Putin Blasts Cabinet for Poor Performance

President Vladimir Putin

President Vladimir Putin on Tuesday berated the Cabinet for poor execution of his landmark decrees where he sought to make good on his campaign promises.

He started out a Kremlin meeting by acknowledging several achievements, but then poured cold water on the ministers for most of his speech.

The meeting was to review how Prime Minister Dmitry Medvedev's Cabinet worked to implement the decrees that Putin signed on the day of his return as president last May.

"It's understandable that it took time to appoint the Cabinet and get this quite complicated mechanism underway," Putin said, referring to the implementation of the decrees. "But now is the time to slog away in order to achieve the goals that we set before ourselves."

Putin endorsed the Cabinet about two weeks after his inauguration. His decrees seek to increase government support for families, health care and education and streamline bureaucracy to spur economic growth, among other things.

As the Cabinet's successes, Putin on Tuesday listed "good demographic metrics," greater allowances for well-performing students, higher real incomes and increased salaries for school teachers.

He then adopted a harsher tone.

Putin accused ministers of extending inadequate support to regional authorities in implementing the decrees. Doctors staffing outpatient clinics and ambulances have largely not received the promised additional payouts of upward of 3,000 rubles ($100) because the local governments had no federally-approved procedure of dispensing the money, Putin said.

In another barb, he said the Cabinet did not back with sufficient funding the program it recently approved to develop the Far East.

"The question is why you approved the document if it's not clear how it will be implemented. It won't do to work for the sake of appearance," Putin said, according to a transcript of his speech on the Kremlin website. "Why are we deceiving ourselves?"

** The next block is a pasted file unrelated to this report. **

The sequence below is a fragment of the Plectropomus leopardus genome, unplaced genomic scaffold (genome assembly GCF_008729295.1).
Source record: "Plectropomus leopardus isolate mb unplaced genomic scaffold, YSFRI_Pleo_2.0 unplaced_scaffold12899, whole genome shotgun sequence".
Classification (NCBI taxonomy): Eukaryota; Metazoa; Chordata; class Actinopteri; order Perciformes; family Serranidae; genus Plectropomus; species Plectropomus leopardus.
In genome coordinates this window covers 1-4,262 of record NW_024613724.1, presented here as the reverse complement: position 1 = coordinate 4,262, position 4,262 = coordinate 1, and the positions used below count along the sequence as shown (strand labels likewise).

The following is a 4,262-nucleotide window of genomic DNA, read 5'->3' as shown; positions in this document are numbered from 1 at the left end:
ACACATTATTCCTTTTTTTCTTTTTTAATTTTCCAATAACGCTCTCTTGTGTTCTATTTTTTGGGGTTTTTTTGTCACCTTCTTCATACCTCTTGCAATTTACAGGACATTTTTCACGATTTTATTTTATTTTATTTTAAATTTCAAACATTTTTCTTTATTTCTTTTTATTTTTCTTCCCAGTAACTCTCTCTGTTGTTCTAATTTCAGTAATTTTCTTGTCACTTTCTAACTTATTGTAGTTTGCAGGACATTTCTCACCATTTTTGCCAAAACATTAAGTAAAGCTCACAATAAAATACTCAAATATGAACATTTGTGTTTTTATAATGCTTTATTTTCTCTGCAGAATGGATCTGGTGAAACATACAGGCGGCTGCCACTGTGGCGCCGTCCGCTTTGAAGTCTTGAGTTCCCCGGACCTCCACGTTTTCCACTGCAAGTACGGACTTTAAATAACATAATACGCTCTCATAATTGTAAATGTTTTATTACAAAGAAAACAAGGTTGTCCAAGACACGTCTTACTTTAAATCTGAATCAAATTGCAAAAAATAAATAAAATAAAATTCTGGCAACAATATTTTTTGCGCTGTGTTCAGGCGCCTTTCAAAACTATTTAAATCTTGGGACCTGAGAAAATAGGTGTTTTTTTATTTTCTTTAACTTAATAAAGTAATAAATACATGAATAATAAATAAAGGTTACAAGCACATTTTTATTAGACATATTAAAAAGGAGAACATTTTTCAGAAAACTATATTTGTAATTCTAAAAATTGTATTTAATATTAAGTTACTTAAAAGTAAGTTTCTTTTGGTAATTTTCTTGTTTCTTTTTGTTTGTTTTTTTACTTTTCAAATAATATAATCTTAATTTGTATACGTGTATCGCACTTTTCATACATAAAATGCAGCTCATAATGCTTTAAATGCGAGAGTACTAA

He also lashed out at inefficient government services, officials that manipulate numbers to make for rosy performance reports, and delays in implementing the decrees.

Putin also noted that he would not accept complaints that the worsening global and domestic economy hampered progress on the decrees. "We need to do everything we planned," he said.

Medvedev did not sound offended by the upbraiding.

"The goals stated in the presidential decrees, which were signed one year ago to the day, are really very ambitious and very complicated," Medvedev said at the meeting. "We'll have to work very hard to achieve them, a point that Vladimir Vladimirovich [Putin] made absolutely well."

Medvedev continued by saying that various branches of government must help each other and use all available means in moving toward the goals.

"The existing shortcomings must be remedied — and again, in a consolidated, collaborative way," he said.

On a more practical note, Medvedev said he supported a call to give one more year to Russians who are still undecided about their pension savings. People now have until next year to decide whether they will deposit a portion of their pension contributions with asset management companies, or make them part of the government's Pension Fund.

He also said he was confident the government would meet the goals on building more kindergartens. The federal budget is giving regional authorities a total of 50 billion rubles ($1.61 billion) this year for this sort of construction, he said.

Wrapping up the meeting, Putin again needled the Cabinet, saying it took its time in following his orders.

"Many things have been started," he said. "But let me be straight with you, there are still very few specific changes."

Putin said he would hold one-on-one meetings with every minister at the end of the year to look at their performance.

Contact the author at medetsky@imedia.ru

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